ABSTRACT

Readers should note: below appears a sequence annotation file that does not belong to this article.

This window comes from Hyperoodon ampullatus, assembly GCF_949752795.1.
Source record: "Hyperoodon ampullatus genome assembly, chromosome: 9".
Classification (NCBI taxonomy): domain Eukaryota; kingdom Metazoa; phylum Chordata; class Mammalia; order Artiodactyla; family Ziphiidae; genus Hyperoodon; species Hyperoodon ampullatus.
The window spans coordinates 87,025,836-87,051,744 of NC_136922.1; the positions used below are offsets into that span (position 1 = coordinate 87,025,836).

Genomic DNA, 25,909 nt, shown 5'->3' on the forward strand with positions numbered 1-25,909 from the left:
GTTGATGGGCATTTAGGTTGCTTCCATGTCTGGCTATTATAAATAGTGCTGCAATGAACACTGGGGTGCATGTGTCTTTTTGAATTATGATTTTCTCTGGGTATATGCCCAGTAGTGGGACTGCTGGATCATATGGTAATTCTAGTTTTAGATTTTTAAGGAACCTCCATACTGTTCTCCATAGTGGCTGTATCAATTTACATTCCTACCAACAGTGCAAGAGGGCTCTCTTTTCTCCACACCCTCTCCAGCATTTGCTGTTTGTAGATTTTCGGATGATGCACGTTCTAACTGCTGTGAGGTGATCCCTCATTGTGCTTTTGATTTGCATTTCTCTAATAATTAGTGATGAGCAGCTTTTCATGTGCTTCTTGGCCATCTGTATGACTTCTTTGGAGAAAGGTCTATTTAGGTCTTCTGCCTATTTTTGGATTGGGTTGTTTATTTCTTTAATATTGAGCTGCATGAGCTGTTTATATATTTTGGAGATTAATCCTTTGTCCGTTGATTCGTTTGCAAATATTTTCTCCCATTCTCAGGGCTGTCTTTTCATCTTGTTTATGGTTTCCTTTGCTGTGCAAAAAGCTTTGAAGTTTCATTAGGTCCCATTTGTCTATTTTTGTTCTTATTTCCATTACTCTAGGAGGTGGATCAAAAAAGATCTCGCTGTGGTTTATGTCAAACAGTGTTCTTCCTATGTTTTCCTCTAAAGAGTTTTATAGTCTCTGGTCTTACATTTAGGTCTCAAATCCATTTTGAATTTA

Aversive learning – avoiding certain situations based on negative experiences – can profoundly increase fitness in animal species, yet no studies have systematically quantified its repeatability. Therefore, we assessed the repeatability of aversive learning by conditioning approximately 100 zebrafish (Danio rerio) to avoid a colour cue associated with a mild electric shock. Across eight different colour conditions, zebrafish did not show consistent individual differences in aversive learning (R=0.04). Within conditions, when zebrafish were conditioned to the same colour, blue conditioning was more repeatable than green conditioning (R=0.15 and R=0.02). Overall, aversive learning responses of zebrafish were weak and variable. We speculate that the effect of aversive learning might have been too weak to quantify consistent individual differences, or directional selection might have eroded additive genetic variance. We also discuss how confounded repeatability assays and publication bias could have inflated estimates of repeatability in the literature.

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